A Region-by-Region Guide of Chile's Best Vineyards and Wine Tours

Vineyard in Chile | © Dan JV/Flickr
Vineyard in Chile | © Dan JV/Flickr
Photo of Harry Stewart
6 June 2017

Chile began making wine when the Spanish first arrived back in the 16th century, honing its craft considerably in the subsequent years. But it has been the last few decades which have seen the most progress thanks to a booming economy, strong exports and modernized techniques. Read on to learn about each of Chile’s major wine-growing regions, the best grapes they produce and some recommended vineyards to visit.

Colchagua Valley

A mammoth wine-growing region just 100 miles (160 km) south of Santiago, over 1,700 vineyards have set up shop in the Colchagua Valley thanks to its warm, breezy and dry growing conditions. Much like vineyards in the similar climate of Napa Valley in California, it’s the warm weather reds that do best here – most notably Carmenère, Cabernet Sauvignon and Syrah. The best vineyard to visit is Montes while the 2010 Clos Apalta is definitely worth a try.

Vina Montes, I-350, Santa Cruz, VI Región, Chile +56 72 260 5195

Montes winery | © Tjeerd Wiersma/Flickr

Cachapoal Valley

Just a short drive from Colchagua is the much smaller Cachapoal Valley. Similar in climate, it also focuses on reds which constitute 90% of the grapes grown in the region. Because it is closer to the Andes and therefore has more temperature variation and lower soil quality, Cachapoal tends to produce better premium wines, particularly its Cabernet Sauvignon and Merlot. Some great vineyards to visit are Valle Secreto and Torreon de Paredes, but those with the cash to splash should check-in to the incredible Viña Vik hotel and vineyard and try their sublime 2011 Bordeaux Blend.

Viña Vik Hotel, Las Nieves 6, Rengo, VI Región, Chile

Vina Vik Hotel tasting room | © Courtesy of Vina Vik

Maipo Valley

One of Chile’s most famous regions, wine has been produced in Maipo since the arrival of the Spanish conquistadors. French Bordeaux varieties were imported more recently in the 19th century which proved to be the perfect match for the temperate climate. These days, Maipo is almost entirely dedicated to Cabernet Sauvignon with the locally produced Don Melchor by Concha y Toro considered among the best in the country. Check out the Concha y Toro vineyard which is just a short drive from Santiago and doable as a half-day tour.

Concha y Toro vineyard, Av. Virginia Subercaseaux 210, Pirque, Región Metropolitana, Chile +56 2 2476 5269

Viña Concha y Toro | © Carlos Varela/Flickr

Casablanca Valley

West of Santiago towards the Pacific Ocean lies the Casablanca Valley, the cream of the crop of the modern Chilean wine-growing regions. Established as recently as the 1980s, the valley’s salty air, cool breeze and heavy fog make it ideal for growing coastal whites such as Sauvignon Blanc and Chardonnay. Cool climate reds such as Pinot Noir and Syrah also do well a little higher up in the valley. The best vineyard to visit is Veramonte while a great local drop to try is the Matetic 2013 Corralillo Sauvignon Blanc.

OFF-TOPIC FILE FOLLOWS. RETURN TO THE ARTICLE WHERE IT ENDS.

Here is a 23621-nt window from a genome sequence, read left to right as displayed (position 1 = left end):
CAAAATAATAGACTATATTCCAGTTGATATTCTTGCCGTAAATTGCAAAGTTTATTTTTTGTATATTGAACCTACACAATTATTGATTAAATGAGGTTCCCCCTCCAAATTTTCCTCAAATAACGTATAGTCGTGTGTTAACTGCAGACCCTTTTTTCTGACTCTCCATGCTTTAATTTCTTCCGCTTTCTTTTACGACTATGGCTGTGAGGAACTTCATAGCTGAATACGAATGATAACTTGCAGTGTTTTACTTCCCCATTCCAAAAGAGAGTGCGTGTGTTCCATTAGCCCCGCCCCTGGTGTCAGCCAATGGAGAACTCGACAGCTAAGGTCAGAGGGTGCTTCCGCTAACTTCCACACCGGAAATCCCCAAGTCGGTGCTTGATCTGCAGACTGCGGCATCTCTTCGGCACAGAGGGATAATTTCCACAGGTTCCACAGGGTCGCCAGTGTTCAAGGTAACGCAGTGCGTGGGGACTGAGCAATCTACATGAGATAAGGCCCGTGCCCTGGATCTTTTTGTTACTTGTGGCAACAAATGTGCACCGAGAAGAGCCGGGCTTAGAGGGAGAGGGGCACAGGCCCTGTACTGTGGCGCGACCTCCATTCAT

Vineyard in Casablanca | © CucombreLibre/Flickr

Maule Valley

Chile’s largest wine-growing region in terms of hectares, Maule Valley also hosts the most southern major vineyards. Because Maule is so huge, it has numerous different micro climates that produce all kinds of grapes, both red and white. Its warm climate with minimal ocean or Andean influence is perfect for growing basic entry level vino, a fact that sees it produce much of the country’s cheap table wine. Although Maule is more about quantity than quality, the Calina Chardonnay Reserva (2008) is definitely worth a try. Viña Calina is the best vineyard to visit in the region.

Maule Valley Wine Region, Retiro, Chile

Limari Valley

A relatively small region northwest of Santiago and not far from the Pacific Ocean, Limari Valley has a hot and dry climate which benefits from strong ocean breezes and cool morning fog. As is typical in such as climate, it’s whites such as Chardonnay and Sauvignon Blanc that do best, although the Syrah isn’t bad either. A number of big name wineries have bought land in the region, the best of which to visit is San Pedro.

San Pedro, Río Hurtado, Limarí Province, Chile

Elqui Valley

The Elqui Valley is famous for being the country’s premier pisco growing region, a beloved distilled grape spirit which is the cause of never-ending squabbles between Chile and Peru. As the most northern of Chile’s wine growing regions, the climate here sees hot sunny days and cold nights with very little rainfall year round. Carménère and Syrah grow best in the rocky permeable soil and the most interesting vineyard to visit is Cavas del Valle, although touring a pisco factory is an interesting alternative.

Cavas Del Valle, 15190, Paihuano, Región de Coquimbo, Chile

Elqui Valley | © Yutaka Seki/Flickr

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